(193ah) Comprehensive Molecular Classification of Cell Types and Cell-Type Specific Response to Tissue Injury Using Massively Parallel Single-Cell Genomics | AIChE

(193ah) Comprehensive Molecular Classification of Cell Types and Cell-Type Specific Response to Tissue Injury Using Massively Parallel Single-Cell Genomics


Shekhar, K. - Presenter, Broad Institute of MIT and Harvard
Neurons of the central nervous system (CNS) have been historically categorized into discrete "types" based on structure, physiological responses, connectivity patterns, and molecular profiles. Even in the smallest of brain regions, the number of resident cell types are estimated to be upto a hundred, or even more. Cellular heterogeneity in the nervous system, and in other tissues, can have immense functional consequences- e.g. recent studies have found that some neuronal types in the retina are more resilient than other types to optic nerve injury, an event that leads to irrecoverable damage in vision. Exploiting such heterogeneity for therapeutic ends requires that the cell types, which constitute the "parts list" of a tissue, be identified and molecularly characterized.

Our work focuses on the central nervous system, and the retina in particular, a tissue that communicates visual signals to the brain. It is as complex as any other region of the brain (containing ~120 neuronal types that are largely unmapped molecularly), but benefits from having a compact, accessible structure, and experimental tools make it especially suited for detailed analyses. By cutting-edge microfluidic technologies to measure gene expression in single-cells, advanced computational approaches rooted in machine learning, and molecular and genetic tools, we will describe our efforts to define the molecular identity of neuronal types in the mouse retina comprehensively, and to connect molecular definitions in vivo. Using this as a foundational tool, this work aims to explore the functional consequences of this heterogeneity during nerve injury. Specifically, we aim to explore the selective resilience of certain cell types to optic nerve injury, and identify factors that underlie resilience. I will specifically describe our earlier and ongoing efforts to,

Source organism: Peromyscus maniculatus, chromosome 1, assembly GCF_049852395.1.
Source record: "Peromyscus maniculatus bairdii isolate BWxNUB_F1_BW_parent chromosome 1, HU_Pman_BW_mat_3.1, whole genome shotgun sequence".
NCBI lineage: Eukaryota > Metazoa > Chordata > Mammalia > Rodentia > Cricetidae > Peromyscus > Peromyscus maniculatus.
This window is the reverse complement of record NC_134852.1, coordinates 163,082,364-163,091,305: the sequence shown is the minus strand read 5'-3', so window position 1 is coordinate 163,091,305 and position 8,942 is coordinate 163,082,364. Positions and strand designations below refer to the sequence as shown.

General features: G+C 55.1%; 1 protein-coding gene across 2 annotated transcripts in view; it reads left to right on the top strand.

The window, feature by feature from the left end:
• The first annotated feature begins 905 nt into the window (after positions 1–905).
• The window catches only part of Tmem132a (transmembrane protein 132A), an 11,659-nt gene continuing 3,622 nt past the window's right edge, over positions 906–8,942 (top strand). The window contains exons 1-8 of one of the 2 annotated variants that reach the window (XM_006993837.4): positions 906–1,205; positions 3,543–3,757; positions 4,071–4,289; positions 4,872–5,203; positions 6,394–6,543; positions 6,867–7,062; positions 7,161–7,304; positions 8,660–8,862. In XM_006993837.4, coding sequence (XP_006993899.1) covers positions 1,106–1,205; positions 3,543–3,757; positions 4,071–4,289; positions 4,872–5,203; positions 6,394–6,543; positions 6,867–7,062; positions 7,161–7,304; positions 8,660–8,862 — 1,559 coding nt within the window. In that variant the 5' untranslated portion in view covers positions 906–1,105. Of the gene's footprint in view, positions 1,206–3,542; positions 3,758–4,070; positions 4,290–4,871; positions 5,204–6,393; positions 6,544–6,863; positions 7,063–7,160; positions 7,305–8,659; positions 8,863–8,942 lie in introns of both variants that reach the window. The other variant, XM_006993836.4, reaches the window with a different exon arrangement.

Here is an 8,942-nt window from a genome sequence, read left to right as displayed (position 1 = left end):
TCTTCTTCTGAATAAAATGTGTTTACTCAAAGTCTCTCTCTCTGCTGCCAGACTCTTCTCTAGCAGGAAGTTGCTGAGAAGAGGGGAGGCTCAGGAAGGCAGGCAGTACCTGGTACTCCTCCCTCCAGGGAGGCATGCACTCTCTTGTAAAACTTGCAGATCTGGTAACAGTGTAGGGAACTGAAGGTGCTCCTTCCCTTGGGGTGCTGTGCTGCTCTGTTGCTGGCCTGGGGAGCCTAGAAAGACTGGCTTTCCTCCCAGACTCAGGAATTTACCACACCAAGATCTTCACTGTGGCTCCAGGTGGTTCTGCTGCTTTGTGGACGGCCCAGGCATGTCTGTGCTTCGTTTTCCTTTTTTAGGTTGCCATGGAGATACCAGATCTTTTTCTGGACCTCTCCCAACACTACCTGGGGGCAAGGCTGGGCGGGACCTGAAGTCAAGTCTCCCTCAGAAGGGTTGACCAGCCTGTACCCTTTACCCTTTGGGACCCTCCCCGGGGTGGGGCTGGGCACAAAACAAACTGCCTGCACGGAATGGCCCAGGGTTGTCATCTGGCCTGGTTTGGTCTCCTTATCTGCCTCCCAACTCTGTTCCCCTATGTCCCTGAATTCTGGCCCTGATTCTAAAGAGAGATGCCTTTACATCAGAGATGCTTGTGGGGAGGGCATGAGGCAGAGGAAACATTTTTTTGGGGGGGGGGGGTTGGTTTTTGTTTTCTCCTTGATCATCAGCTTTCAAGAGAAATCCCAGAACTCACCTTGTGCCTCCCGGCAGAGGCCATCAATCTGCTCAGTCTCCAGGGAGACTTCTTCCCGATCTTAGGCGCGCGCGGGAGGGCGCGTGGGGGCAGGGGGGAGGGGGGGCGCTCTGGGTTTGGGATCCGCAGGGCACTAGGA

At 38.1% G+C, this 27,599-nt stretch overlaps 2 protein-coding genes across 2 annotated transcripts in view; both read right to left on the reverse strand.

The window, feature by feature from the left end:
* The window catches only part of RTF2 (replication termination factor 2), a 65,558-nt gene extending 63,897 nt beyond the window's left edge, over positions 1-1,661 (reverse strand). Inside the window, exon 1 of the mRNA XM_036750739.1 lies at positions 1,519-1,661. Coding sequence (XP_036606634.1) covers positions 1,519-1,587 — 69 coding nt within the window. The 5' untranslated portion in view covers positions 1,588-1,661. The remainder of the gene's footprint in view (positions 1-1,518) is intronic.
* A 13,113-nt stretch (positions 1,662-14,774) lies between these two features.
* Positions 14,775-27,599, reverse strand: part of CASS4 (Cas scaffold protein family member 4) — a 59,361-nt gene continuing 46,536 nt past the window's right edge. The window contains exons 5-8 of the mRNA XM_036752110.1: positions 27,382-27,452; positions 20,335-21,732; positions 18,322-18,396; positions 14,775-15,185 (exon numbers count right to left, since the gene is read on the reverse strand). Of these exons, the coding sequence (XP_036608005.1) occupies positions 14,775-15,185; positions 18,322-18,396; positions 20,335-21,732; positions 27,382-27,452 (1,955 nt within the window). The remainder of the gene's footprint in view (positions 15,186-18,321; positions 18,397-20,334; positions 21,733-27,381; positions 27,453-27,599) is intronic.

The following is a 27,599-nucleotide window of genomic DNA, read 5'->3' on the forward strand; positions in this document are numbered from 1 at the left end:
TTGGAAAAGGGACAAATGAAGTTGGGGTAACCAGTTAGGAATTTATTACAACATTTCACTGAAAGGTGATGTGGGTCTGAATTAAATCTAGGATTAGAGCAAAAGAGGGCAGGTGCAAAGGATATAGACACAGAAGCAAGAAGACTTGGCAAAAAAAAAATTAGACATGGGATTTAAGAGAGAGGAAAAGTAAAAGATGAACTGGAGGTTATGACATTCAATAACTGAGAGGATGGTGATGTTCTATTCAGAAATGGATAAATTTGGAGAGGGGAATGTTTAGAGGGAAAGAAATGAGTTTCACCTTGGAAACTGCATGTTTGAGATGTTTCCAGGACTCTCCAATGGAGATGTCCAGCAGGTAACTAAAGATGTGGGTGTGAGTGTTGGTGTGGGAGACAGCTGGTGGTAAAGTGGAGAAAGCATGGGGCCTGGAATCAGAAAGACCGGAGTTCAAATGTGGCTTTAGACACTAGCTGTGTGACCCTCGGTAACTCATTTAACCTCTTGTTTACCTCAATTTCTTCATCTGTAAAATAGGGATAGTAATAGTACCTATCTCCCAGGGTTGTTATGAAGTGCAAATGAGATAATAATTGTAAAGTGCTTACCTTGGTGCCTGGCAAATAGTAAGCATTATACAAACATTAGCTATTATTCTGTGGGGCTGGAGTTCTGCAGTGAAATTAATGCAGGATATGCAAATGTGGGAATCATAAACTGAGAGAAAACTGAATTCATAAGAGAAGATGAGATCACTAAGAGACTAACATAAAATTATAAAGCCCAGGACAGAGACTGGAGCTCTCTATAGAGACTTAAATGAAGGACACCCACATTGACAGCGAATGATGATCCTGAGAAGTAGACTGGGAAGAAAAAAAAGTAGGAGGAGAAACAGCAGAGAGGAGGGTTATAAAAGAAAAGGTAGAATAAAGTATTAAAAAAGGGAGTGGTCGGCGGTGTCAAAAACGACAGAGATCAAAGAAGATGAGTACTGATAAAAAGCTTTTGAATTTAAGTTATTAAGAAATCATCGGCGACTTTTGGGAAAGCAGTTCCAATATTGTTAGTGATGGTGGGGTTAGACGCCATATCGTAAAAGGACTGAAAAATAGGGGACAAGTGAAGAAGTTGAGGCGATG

1) Complete the census of the mouse retina, which will the first for any brain region, by inferring molecular taxonomies of its main cellular classes (photoreceptors, bipolar cells, amacrine cells, retinal ganglion cells) from data collected using high-throughput single-cell RNA-sequencing in droplets. This work has already led to the discovery of new cell types in this tissue (Shekhar et al., Cell, 2016), and generated a molecular database of genetic markers that is already being used by biologists for directed studies. Furthermore, the computational approaches developed to infer molecular identities of cells are being adopted to analyze other tissues (Villani and Shekhar, Methods in Molecular Biology, 2017).

2) Conduct a systematic investigation of cell-type specific responses in the retina to optic nerve injury. This usually leads to a rapid, stereotypic death of retinal ganglion cells (RGCs), but a recent study from our lab reported that some RGC types are more resilient than others. Since the different RGC types are intermingled in the tissue, and experience the same extracellular mileu, differences in their survival and regenerative capacities are likely to reflect intrinsic properties. Using 1) as a foundational resource, we have found that two classes of RGCs (alpha-RGCs and intrinsically photosensitive RGCs) selectively survive nerve injury, while some others (e.g. direction selective RGCs) are especially susceptible. We are currently investigating cell intrinsic and non-automous factors, that make these RGC types resilient. Such selective cell type resilience is increasingly recognized as a feature of diseases like glaucoma and stroke. This work will identify principles to guide therapies that need to cater to the specific requirements of different cell types.